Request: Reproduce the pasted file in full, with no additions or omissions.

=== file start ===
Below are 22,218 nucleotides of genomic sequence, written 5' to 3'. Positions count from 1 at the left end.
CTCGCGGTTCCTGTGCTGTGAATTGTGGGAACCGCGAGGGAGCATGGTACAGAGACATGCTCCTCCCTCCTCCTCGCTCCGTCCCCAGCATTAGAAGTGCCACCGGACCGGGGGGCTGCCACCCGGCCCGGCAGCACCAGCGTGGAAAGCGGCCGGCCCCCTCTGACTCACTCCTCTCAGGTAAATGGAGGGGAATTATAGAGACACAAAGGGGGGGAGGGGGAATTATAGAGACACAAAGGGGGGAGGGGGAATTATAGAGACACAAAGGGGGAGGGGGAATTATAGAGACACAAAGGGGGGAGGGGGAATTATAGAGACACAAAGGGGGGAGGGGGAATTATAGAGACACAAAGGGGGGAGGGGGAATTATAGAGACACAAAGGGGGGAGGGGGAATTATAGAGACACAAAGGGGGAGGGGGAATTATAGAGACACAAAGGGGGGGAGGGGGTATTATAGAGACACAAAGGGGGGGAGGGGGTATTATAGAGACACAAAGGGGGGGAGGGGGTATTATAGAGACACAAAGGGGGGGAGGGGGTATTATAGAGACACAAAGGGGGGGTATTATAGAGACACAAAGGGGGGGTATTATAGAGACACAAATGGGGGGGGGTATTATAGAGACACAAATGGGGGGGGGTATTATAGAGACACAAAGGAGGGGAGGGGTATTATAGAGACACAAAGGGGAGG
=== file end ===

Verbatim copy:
Below are 22,218 nucleotides of genomic sequence, written 5' to 3'. Positions count from 1 at the left end.
CTCGCGGTTCCTGTGCTGTGAATTGTGGGAACCGCGAGGGAGCATGGTACAGAGACATGCTCCTCCCTCCTCCTCGCTCCGTCCCCAGCATTAGAAGTGCCACCGGACCGGGGGGCTGCCACCCGGCCCGGCAGCACCAGCGTGGAAAGCGGCCGGCCCCCTCTGACTCACTCCTCTCAGGTAAATGGAGGGGAATTATAGAGACACAAAGGGGGGGAGGGGGAATTATAGAGACACAAAGGGGGGAGGGGGAATTATAGAGACACAAAGGGGGAGGGGGAATTATAGAGACACAAAGGGGGGAGGGGGAATTATAGAGACACAAAGGGGGGAGGGGGAATTATAGAGACACAAAGGGGGGAGGGGGAATTATAGAGACACAAAGGGGGGAGGGGGAATTATAGAGACACAAAGGGGGAGGGGGAATTATAGAGACACAAAGGGGGGGAGGGGGTATTATAGAGACACAAAGGGGGGGAGGGGGTATTATAGAGACACAAAGGGGGGGAGGGGGTATTATAGAGACACAAAGGGGGGGAGGGGGTATTATAGAGACACAAAGGGGGGGTATTATAGAGACACAAAGGGGGGGTATTATAGAGACACAAATGGGGGGGGGTATTATAGAGACACAAATGGGGGGGGGTATTATAGAGACACAAAGGAGGGGAGGGGTATTATAGAGACACAAAGGGGAGG